and then it happens. like a page out of our all too familiar book. but this time – it’s a magazine. en espanol of course. being the magazine addict she is, she’s flipping the pages – looking at fashion, advertisements, beautiful bodies - en espanol – when suddenly she asks me, “were any of your ex-girlfriends ever famous?” i think a moment, not suspecting anyone, and i answer pretty confidently, “no, i don’t think so”. she says, “are you sure?” i figure something’s up and i run through my back pages. nada. “yeah, i’m sure.” “okay,” she mutters, blithely burying her head back in the magazine. i’m practiced at this passive aggressive approach, and even in my magically realistically-induced bus coma, i manage to instruct myself out into the yard to take a walk.
the bees are being and the hummingbirds are humming, but my sweet princess from indonesia is stewing. in her magazine. i can see the look on her face. it’s the pre-eruption volcanic look. “i’m going back to the house”, i say, trying to avoid the inevitable tremblor. but it’s too late. “what about ‘so and so’?” (i withhold the name to protect the innocent.). oh no. i forgot about her. she’s not exactly famous. but she was peruvian. and she made a few films. and her family is pretty well connected in the peruvian economic and social hierarchy of things. enough perhaps to get her picture in this magically realistic magazine in mindo, ecuador. “do you want to see?” my honey asks me, all smiles and spite. “no, i don’t want to see.” “why not? you can see her breasts.” oh my fucking god. here we go again. why can’t we go anywhere – and i mean anywhere – even on a magically realistic comatose bus ride fantasy – and not have another petty squabble? is this the price of a new marriage on the road? i mean, it’s enough for any twosome – couple or otherwise – to survive two and a half months of constant roadside companionship. but a 56 year old gringo and his 25 year old southeast asian bride! maybe it’s too much to expect from a journey. or a marriage.
in any event, erupt she does. and erupted on, am i. but being the mature partner in the relationship, and not wanting the bus to kilter off road altogether, i bite my tongue and try not to respond to the bait. this infuriates her even more. and off she goes...
have you ever noticed? that turning the other cheek basically doesn’t work in life? i mean, for example - one time i was accosted by a mad yuppie accountant outside the streets of raleigh studio in LA. we were both late for a big peter brook festival concert, and the mad yuppie determined i had stolen his parking place. i indicated to him in sign language that there was another spot right behind me. but this did nothing to divert his rage – at me – for “stealing” the parking place he had his eyes on. so the yuppie double parks his car – right there on the street - gets out of his car, and runs at me in my car, having just finished a well-made parallel park. his wife follows the yuppie out of his car, screaming at him to control his anger, “get back in the car, stan. get back in the car!” but stan, defying all civilized logic, seeing entirely red, comes running up to my parked car, screaming at me. i, applying the good christian principle of turning the other cheek and not engaging the mad bull in escalating the conflict, roll up my driver’s side window and just sit there. this, as i said, apparently doesn’t work well, and mad stan proceeds pounding on my window with enough force to shatter both the glass and his hand. but before he does either, he shifts gears and starts kicking my car with enough force to dent the metal or break his foot. then, suddenly responding to his still-screaming and panicky wife, he goes back to his car to handle her. during which time, i get out of my car, walk over to the back of his car, run back across the street, take off my shoulder bag, kneel down on the sidewalk, and start writing down his license plate number. the next thing i know, the left side of my face is greeted by mad stan’s infuriated right fist crashing into it from above. mad stan has rushed back across the street, and unbeknownst to me, punched me in the face while i was kneeling and writing.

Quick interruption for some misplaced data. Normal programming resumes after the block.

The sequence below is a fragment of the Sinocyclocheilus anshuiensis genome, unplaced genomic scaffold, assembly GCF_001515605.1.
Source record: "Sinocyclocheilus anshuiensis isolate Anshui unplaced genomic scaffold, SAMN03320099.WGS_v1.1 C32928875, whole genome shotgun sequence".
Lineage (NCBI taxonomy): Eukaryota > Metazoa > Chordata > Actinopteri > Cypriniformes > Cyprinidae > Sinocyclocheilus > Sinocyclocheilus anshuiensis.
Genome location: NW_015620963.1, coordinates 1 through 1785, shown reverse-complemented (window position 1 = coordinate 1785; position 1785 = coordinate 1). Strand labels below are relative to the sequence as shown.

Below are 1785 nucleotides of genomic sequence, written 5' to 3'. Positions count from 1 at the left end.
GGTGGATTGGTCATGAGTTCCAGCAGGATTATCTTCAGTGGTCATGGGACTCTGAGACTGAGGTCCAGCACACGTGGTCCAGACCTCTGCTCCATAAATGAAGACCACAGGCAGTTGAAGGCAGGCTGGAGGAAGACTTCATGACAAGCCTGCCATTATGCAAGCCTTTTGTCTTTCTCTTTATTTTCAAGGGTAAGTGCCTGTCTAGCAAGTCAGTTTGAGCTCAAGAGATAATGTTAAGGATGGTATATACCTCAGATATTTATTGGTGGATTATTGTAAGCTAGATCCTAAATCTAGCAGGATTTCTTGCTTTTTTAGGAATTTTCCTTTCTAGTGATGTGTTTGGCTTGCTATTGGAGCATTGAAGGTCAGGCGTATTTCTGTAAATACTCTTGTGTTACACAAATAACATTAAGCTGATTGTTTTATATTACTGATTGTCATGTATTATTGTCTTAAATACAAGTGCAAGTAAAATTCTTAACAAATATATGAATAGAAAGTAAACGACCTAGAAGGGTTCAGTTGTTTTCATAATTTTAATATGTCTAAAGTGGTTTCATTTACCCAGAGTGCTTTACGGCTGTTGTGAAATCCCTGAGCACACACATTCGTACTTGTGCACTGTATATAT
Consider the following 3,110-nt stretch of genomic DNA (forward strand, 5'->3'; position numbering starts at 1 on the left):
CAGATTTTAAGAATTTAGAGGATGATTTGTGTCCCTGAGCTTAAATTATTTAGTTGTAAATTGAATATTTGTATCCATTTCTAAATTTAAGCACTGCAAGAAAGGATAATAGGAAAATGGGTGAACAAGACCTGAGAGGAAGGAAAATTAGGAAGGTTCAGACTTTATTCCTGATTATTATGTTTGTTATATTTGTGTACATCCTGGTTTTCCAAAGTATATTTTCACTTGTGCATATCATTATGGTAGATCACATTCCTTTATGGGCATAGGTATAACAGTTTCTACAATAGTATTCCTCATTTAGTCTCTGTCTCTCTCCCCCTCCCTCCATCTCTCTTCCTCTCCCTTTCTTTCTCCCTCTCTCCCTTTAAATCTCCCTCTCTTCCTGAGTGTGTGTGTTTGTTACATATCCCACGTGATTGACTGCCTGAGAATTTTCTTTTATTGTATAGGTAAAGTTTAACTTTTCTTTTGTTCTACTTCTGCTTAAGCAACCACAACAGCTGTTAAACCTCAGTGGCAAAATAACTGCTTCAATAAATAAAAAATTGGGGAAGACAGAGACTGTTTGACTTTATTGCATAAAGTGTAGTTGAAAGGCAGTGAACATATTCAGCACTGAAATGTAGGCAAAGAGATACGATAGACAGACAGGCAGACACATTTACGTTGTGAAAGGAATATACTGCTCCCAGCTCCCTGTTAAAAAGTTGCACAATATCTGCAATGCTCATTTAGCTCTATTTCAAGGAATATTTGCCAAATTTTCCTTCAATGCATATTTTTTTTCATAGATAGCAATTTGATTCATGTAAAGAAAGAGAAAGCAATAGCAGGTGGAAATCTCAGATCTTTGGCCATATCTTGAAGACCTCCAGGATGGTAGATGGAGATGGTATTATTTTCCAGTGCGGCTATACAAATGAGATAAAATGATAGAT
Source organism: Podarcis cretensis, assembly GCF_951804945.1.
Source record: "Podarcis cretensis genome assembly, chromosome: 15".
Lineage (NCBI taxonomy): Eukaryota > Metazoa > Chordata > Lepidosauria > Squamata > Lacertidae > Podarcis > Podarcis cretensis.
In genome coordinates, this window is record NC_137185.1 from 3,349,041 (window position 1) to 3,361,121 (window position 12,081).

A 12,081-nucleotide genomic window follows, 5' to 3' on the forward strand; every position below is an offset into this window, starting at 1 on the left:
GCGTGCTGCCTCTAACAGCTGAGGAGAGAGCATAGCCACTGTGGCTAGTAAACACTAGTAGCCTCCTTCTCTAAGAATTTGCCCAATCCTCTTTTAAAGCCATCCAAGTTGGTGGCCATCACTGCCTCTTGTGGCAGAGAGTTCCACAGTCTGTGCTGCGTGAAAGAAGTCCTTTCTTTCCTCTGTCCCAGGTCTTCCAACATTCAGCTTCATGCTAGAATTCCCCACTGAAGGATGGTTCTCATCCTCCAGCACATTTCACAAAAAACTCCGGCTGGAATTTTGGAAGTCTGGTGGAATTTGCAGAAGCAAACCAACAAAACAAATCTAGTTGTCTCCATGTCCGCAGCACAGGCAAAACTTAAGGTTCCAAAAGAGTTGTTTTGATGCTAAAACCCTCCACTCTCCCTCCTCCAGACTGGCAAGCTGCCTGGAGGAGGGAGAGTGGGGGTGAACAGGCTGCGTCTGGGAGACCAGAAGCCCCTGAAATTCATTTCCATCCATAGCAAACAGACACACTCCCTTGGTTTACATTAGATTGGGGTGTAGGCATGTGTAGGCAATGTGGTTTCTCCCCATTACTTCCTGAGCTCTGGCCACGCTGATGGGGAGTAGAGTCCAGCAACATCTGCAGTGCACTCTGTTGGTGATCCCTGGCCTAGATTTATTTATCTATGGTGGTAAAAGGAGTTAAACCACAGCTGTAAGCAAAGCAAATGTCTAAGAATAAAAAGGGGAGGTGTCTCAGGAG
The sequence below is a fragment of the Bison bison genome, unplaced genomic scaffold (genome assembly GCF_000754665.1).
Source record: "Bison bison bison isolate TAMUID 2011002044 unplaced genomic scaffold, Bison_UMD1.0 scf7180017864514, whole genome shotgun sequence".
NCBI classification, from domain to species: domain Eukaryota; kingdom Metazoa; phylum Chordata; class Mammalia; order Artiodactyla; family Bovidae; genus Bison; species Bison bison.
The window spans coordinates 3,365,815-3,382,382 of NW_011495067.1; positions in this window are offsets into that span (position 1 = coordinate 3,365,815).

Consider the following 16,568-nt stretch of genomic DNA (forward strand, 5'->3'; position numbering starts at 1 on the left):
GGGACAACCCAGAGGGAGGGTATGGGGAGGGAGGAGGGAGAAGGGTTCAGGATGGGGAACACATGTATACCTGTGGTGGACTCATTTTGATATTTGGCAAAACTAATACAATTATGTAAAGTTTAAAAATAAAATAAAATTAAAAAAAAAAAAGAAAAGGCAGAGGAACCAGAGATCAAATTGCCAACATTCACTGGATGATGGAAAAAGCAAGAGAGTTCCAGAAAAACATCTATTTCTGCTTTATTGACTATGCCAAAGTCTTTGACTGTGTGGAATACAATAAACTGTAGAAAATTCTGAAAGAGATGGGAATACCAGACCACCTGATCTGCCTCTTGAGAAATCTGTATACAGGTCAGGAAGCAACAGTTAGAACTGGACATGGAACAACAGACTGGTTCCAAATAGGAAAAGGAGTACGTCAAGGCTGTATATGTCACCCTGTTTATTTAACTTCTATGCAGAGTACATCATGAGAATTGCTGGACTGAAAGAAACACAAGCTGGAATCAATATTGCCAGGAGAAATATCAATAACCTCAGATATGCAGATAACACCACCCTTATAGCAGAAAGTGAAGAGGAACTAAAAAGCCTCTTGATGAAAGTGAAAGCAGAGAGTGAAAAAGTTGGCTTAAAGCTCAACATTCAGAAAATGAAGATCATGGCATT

i bounce up like a deer just released from a headlight and start screaming at stan in a maniacally wounded fury. even mad stan is taken aback by this, and this, along with his wife’s ear-piercing screams, “oh my god! oh my god! stan! stan!” perhaps pierce even his invincible shield of rage at this point; because the next thing i know, mad stan has jumped back into his car and left the scene of his crime in quite a rubber-squealing, tear-ass exit. i make my way to the mahabarata concert, but when my jaw swells up to twice its size, i decide to take myself to a hospital. i discover that mad stan has broken my jaw, and left me no means of identification. soon after having my jaw wired, my two wisdom teeth pulled, and hiring a lawyer and detective to track down mad stan by his license plate, stan, his wife, and i find ourselves in front of a country sheriff’s deposition. during which, stan, the upholding society accountant once again, swears under oath that i attacked his wife and kicked her, and that he hit me in self defense. this enrages me, but his wife corroborates stan’s testimony, and the whole megillah plays itself out with an eleven thousand dollar settlement stan pays to me for dropping criminal charges, forty per cent of which goes to my lawyer and detective for navigating our way through the very realistic american criminal justice system. oh yeah, stan’s last name is markham (not withholding the name to protect the guilty), and he lives in brentwood, not far from his soon to be famous brentwood neighbor, oj simpson.